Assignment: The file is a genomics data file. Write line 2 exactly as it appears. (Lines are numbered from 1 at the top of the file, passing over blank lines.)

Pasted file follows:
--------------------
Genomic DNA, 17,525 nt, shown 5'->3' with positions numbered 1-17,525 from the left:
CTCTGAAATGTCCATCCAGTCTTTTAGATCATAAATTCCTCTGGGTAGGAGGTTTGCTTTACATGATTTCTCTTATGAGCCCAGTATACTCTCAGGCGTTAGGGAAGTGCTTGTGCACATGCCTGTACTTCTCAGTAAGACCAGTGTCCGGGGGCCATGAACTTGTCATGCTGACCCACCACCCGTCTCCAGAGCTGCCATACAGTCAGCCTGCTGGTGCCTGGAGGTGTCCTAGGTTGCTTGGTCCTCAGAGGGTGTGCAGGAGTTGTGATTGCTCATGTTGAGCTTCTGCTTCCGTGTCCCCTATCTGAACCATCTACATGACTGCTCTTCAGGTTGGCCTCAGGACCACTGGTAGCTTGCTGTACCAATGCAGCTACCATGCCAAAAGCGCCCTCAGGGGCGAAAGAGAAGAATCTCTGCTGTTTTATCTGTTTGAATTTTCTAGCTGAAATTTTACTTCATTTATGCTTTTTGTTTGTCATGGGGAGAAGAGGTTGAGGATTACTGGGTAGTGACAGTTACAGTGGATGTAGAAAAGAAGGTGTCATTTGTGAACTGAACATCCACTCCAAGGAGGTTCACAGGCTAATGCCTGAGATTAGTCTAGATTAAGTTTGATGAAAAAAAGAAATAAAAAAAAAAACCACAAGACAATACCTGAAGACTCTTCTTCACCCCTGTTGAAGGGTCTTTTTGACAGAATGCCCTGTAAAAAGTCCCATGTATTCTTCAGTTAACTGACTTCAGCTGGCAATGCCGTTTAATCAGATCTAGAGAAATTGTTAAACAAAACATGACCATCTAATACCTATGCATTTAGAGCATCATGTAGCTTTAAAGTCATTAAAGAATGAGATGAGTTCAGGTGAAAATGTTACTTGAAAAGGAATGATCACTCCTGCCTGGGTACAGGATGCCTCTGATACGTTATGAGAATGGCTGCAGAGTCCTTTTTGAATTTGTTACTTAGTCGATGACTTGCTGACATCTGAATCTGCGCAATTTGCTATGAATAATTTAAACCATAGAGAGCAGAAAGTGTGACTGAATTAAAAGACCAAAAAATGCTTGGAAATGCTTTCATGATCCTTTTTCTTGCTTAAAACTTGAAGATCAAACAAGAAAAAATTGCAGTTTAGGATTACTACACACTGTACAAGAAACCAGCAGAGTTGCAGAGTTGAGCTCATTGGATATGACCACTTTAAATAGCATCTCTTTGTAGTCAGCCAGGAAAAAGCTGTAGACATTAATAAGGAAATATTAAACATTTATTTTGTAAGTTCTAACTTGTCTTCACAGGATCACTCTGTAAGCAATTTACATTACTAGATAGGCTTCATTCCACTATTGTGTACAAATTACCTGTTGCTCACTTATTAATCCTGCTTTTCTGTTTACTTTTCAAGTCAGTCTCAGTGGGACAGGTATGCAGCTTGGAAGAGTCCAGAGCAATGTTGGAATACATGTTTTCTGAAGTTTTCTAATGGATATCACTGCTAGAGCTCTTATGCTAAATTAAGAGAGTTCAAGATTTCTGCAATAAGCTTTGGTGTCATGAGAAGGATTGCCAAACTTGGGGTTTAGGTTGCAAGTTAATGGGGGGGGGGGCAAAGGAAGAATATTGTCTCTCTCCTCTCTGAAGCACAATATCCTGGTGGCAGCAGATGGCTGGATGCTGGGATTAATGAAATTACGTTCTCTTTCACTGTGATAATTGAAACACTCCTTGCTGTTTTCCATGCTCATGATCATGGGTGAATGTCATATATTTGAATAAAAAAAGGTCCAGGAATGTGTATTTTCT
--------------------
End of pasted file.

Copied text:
CTCTGAAATGTCCATCCAGTCTTTTAGATCATAAATTCCTCTGGGTAGGAGGTTTGCTTTACATGATTTCTCTTATGAGCCCAGTATACTCTCAGGCGTTAGGGAAGTGCTTGTGCACATGCCTGTACTTCTCAGTAAGACCAGTGTCCGGGGGCCATGAACTTGTCATGCTGACCCACCACCCGTCTCCAGAGCTGCCATACAGTCAGCCTGCTGGTGCCTGGAGGTGTCCTAGGTTGCTTGGTCCTCAGAGGGTGTGCAGGAGTTGTGATTGCTCATGTTGAGCTTCTGCTTCCGTGTCCCCTATCTGAACCATCTACATGACTGCTCTTCAGGTTGGCCTCAGGACCACTGGTAGCTTGCTGTACCAATGCAGCTACCATGCCAAAAGCGCCCTCAGGGGCGAAAGAGAAGAATCTCTGCTGTTTTATCTGTTTGAATTTTCTAGCTGAAATTTTACTTCATTTATGCTTTTTGTTTGTCATGGGGAGAAGAGGTTGAGGATTACTGGGTAGTGACAGTTACAGTGGATGTAGAAAAGAAGGTGTCATTTGTGAACTGAACATCCACTCCAAGGAGGTTCACAGGCTAATGCCTGAGATTAGTCTAGATTAAGTTTGATGAAAAAAAGAAATAAAAAAAAAAACCACAAGACAATACCTGAAGACTCTTCTTCACCCCTGTTGAAGGGTCTTTTTGACAGAATGCCCTGTAAAAAGTCCCATGTATTCTTCAGTTAACTGACTTCAGCTGGCAATGCCGTTTAATCAGATCTAGAGAAATTGTTAAACAAAACATGACCATCTAATACCTATGCATTTAGAGCATCATGTAGCTTTAAAGTCATTAAAGAATGAGATGAGTTCAGGTGAAAATGTTACTTGAAAAGGAATGATCACTCCTGCCTGGGTACAGGATGCCTCTGATACGTTATGAGAATGGCTGCAGAGTCCTTTTTGAATTTGTTACTTAGTCGATGACTTGCTGACATCTGAATCTGCGCAATTTGCTATGAATAATTTAAACCATAGAGAGCAGAAAGTGTGACTGAATTAAAAGACCAAAAAATGCTTGGAAATGCTTTCATGATCCTTTTTCTTGCTTAAAACTTGAAGATCAAACAAGAAAAAATTGCAGTTTAGGATTACTACACACTGTACAAGAAACCAGCAGAGTTGCAGAGTTGAGCTCATTGGATATGACCACTTTAAATAGCATCTCTTTGTAGTCAGCCAGGAAAAAGCTGTAGACATTAATAAGGAAATATTAAACATTTATTTTGTAAGTTCTAACTTGTCTTCACAGGATCACTCTGTAAGCAATTTACATTACTAGATAGGCTTCATTCCACTATTGTGTACAAATTACCTGTTGCTCACTTATTAATCCTGCTTTTCTGTTTACTTTTCAAGTCAGTCTCAGTGGGACAGGTATGCAGCTTGGAAGAGTCCAGAGCAATGTTGGAATACATGTTTTCTGAAGTTTTCTAATGGATATCACTGCTAGAGCTCTTATGCTAAATTAAGAGAGTTCAAGATTTCTGCAATAAGCTTTGGTGTCATGAGAAGGATTGCCAAACTTGGGGTTTAGGTTGCAAGTTAATGGGGGGGGGGGCAAAGGAAGAATATTGTCTCTCTCCTCTCTGAAGCACAATATCCTGGTGGCAGCAGATGGCTGGATGCTGGGATTAATGAAATTACGTTCTCTTTCACTGTGATAATTGAAACACTCCTTGCTGTTTTCCATGCTCATGATCATGGGTGAATGTCATATATTTGAATAAAAAAAGGTCCAGGAATGTGTATTTTCT